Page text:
In June 2009, KAERI won three contracts from the International Thermonuclear Experimental Reactor (ITER) consortium - made up of the European Union, the United States, Russia, India, and other nations - worth approximately 410,000 euro. ITER is a series of projects devoted to creating a full-scale demonstration fusion power plant in the 2030s and a 1,000MW commercial facility around 2040. Fusion reactors are a key development for nuclear power going forward, as the radioactive material produced from current fission reactors is one of the central drawbacks to atomic energy. Korea will be researching tritium analysis, movement and other technologies related to the radioactive isotope.

"KAERI winning the projects proves that our scientists have come a long way and are ready to contribute more in the advancement of nuclear fusion technology," said KAERI official Moon Hae-ju to the Korea Times.

One KAERI project is the development of a System-integrated Modular Advanced Reactor, or SMART. SMART is a 330MWt pressurized water reactor, designed to generate up to 100 MWe for thermal applications like seawater desalination. Such a plant would have a 60-year lifespan. The licensing of the SMART should begin in 2012. SMART will provide a more cost-effective and safe reactor. "The enhancement of safety is realized by incorporating inherent safety-improving features and reliable passive safety systems. The improvement in the economics is achieved through a system simplification, component modularization, construction time reduction, and increased plant availability." (The Promises and Challenges of Future Reactor System Developments, KAERI)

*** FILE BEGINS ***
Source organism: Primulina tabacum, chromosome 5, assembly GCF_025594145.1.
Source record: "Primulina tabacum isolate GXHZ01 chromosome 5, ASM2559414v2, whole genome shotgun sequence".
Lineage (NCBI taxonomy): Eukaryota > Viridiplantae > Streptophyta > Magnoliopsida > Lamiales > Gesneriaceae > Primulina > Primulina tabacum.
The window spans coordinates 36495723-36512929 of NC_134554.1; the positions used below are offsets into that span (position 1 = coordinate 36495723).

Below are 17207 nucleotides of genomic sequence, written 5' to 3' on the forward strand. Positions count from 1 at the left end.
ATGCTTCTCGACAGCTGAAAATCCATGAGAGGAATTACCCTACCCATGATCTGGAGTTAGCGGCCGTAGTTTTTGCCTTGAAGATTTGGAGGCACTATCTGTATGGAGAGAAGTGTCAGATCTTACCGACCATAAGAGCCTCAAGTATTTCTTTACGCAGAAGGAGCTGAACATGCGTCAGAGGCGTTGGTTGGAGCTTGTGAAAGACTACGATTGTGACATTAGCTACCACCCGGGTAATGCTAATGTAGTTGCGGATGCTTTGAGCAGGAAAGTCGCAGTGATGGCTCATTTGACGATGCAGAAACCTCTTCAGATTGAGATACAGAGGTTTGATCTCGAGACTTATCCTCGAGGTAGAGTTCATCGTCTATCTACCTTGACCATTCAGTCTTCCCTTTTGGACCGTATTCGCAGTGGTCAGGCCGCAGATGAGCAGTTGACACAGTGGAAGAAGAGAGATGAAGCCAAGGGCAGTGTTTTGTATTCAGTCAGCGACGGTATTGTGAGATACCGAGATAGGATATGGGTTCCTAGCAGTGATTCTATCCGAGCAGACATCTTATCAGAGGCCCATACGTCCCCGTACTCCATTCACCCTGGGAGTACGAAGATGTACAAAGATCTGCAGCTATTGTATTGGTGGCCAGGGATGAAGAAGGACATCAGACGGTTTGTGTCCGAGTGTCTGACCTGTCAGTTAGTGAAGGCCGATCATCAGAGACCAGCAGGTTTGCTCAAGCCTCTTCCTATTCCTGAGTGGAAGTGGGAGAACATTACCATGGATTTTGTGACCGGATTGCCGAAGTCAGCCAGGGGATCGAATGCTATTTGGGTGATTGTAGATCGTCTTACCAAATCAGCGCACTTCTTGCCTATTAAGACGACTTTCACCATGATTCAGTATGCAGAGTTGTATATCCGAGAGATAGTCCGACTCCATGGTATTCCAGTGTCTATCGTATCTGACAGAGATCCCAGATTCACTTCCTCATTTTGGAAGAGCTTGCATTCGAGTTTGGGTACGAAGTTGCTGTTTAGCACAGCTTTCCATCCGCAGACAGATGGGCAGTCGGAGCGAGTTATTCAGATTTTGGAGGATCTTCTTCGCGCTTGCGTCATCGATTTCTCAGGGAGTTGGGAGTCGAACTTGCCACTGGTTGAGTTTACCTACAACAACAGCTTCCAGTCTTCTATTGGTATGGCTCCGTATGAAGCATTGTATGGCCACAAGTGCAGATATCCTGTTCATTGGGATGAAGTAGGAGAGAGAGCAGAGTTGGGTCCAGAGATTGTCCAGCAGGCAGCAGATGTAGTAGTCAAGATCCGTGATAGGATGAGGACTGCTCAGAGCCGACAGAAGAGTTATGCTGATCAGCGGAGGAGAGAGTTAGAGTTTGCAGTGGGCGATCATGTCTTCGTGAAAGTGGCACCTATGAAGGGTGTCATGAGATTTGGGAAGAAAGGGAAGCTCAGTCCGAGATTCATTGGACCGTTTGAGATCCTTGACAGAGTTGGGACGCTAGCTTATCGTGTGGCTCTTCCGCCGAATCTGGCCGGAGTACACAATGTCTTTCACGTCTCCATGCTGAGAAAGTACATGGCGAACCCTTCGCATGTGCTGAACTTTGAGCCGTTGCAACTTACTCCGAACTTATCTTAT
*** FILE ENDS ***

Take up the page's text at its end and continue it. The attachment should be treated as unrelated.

Other projects include the eventual development of a sodium-cooled fast reactor, which is jointly supported by the U.S.; advanced spent fuel conditioning process (ACP), also in conjunction with the U.S., though there has been some uncertainty in the past about continued collaboration (as of 2008, the U.S. Department of Energy included the project in its budget for pyroprocessing research); development of Direct Use of Spent PWR fuel in CANDU Reactors (DUPIC); liquid metal reactors; increased use of lasers in various processes; and research reactors.

The DUPIC project is in conjunction with Canada and is Korea's case study for the IAEA's International Project on Innovative Nuclear Reactors and Fuel Cycles initiative. By taking spent fuel from light water reactors, crushing it and burning off a large portion of the fission products, fuel for pressurized heavy water reactors (PHWR) can be produced, containing more than twice the amount of natural uranium in fuel typically used in PHWRs.

Exporting Expertise

From the 1970s to this decade, nuclear energy has not been a priority for most nations. From the high cost of building a power station, to safety concerns - especially following the events at Three Mile Island in the U.S. and Chernobyl in the Ukraine - and the "not in my backyard" (NIMBY) protests, there was little political will to proceed with new facilities. But the tide has turned in the past decade. Increasingly dire fears of global warming due to greenhouse gases has given nuclear energy a second wave of popularity. According to IAEA figures, nuclear power emits 10 grams of CO2 emissions per kilowatt-hour (g/kWh), solar energy (57 g/kWh), liquefied natural gas (549 g/kWh), oil (782 g/kWh) and coal (991 g/kWh). It is clear that nuclear energy is an essential strategy to meet the world's increasing power needs without contributing to global warming. According to the International Atomic Energy Agency, nuclear plants may contribute about 200 gigawatts of the 4,800 gigawatts of new capacity needed by 2030.